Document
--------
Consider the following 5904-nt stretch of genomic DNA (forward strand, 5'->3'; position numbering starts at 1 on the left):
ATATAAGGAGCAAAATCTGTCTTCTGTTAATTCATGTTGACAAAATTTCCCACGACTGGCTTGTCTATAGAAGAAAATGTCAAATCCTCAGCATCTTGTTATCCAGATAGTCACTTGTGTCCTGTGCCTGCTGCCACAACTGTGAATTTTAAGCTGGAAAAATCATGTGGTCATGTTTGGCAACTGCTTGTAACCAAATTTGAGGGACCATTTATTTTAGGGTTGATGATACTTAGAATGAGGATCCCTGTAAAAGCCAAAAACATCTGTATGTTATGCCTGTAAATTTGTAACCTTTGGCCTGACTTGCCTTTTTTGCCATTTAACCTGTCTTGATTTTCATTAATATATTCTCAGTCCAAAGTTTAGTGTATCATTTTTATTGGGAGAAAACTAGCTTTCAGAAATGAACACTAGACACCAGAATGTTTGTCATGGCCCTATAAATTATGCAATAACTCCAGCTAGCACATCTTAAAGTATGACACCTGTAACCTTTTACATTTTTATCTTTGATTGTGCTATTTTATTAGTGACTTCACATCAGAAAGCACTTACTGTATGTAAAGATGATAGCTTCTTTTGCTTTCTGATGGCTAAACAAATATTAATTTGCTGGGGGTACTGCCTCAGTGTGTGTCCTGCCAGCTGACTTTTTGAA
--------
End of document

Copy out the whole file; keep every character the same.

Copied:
Consider the following 5904-nt stretch of genomic DNA (forward strand, 5'->3'; position numbering starts at 1 on the left):
ATATAAGGAGCAAAATCTGTCTTCTGTTAATTCATGTTGACAAAATTTCCCACGACTGGCTTGTCTATAGAAGAAAATGTCAAATCCTCAGCATCTTGTTATCCAGATAGTCACTTGTGTCCTGTGCCTGCTGCCACAACTGTGAATTTTAAGCTGGAAAAATCATGTGGTCATGTTTGGCAACTGCTTGTAACCAAATTTGAGGGACCATTTATTTTAGGGTTGATGATACTTAGAATGAGGATCCCTGTAAAAGCCAAAAACATCTGTATGTTATGCCTGTAAATTTGTAACCTTTGGCCTGACTTGCCTTTTTTGCCATTTAACCTGTCTTGATTTTCATTAATATATTCTCAGTCCAAAGTTTAGTGTATCATTTTTATTGGGAGAAAACTAGCTTTCAGAAATGAACACTAGACACCAGAATGTTTGTCATGGCCCTATAAATTATGCAATAACTCCAGCTAGCACATCTTAAAGTATGACACCTGTAACCTTTTACATTTTTATCTTTGATTGTGCTATTTTATTAGTGACTTCACATCAGAAAGCACTTACTGTATGTAAAGATGATAGCTTCTTTTGCTTTCTGATGGCTAAACAAATATTAATTTGCTGGGGGTACTGCCTCAGTGTGTGTCCTGCCAGCTGACTTTTTGAA